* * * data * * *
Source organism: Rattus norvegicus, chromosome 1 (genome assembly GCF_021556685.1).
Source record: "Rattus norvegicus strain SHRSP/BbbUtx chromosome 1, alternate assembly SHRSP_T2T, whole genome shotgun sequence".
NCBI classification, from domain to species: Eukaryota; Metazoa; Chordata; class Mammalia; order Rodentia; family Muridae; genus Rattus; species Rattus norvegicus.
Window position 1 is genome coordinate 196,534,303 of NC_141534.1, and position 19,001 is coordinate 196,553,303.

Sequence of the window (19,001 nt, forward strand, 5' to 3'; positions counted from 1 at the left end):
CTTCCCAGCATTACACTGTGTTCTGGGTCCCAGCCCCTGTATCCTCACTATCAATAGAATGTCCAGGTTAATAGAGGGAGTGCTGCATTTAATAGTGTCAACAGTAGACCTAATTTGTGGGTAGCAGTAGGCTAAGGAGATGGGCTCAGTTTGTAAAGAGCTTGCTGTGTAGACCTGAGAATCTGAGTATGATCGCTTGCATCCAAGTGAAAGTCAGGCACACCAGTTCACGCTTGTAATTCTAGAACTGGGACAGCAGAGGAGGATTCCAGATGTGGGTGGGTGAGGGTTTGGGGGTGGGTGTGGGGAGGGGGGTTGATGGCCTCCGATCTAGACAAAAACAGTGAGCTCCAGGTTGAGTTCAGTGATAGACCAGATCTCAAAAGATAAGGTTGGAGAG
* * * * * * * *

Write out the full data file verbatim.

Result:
Source organism: Rattus norvegicus, chromosome 1 (genome assembly GCF_021556685.1).
Source record: "Rattus norvegicus strain SHRSP/BbbUtx chromosome 1, alternate assembly SHRSP_T2T, whole genome shotgun sequence".
NCBI classification, from domain to species: Eukaryota; Metazoa; Chordata; class Mammalia; order Rodentia; family Muridae; genus Rattus; species Rattus norvegicus.
Window position 1 is genome coordinate 196,534,303 of NC_141534.1, and position 19,001 is coordinate 196,553,303.

Sequence of the window (19,001 nt, forward strand, 5' to 3'; positions counted from 1 at the left end):
CTTCCCAGCATTACACTGTGTTCTGGGTCCCAGCCCCTGTATCCTCACTATCAATAGAATGTCCAGGTTAATAGAGGGAGTGCTGCATTTAATAGTGTCAACAGTAGACCTAATTTGTGGGTAGCAGTAGGCTAAGGAGATGGGCTCAGTTTGTAAAGAGCTTGCTGTGTAGACCTGAGAATCTGAGTATGATCGCTTGCATCCAAGTGAAAGTCAGGCACACCAGTTCACGCTTGTAATTCTAGAACTGGGACAGCAGAGGAGGATTCCAGATGTGGGTGGGTGAGGGTTTGGGGGTGGGTGTGGGGAGGGGGGTTGATGGCCTCCGATCTAGACAAAAACAGTGAGCTCCAGGTTGAGTTCAGTGATAGACCAGATCTCAAAAGATAAGGTTGGAGAG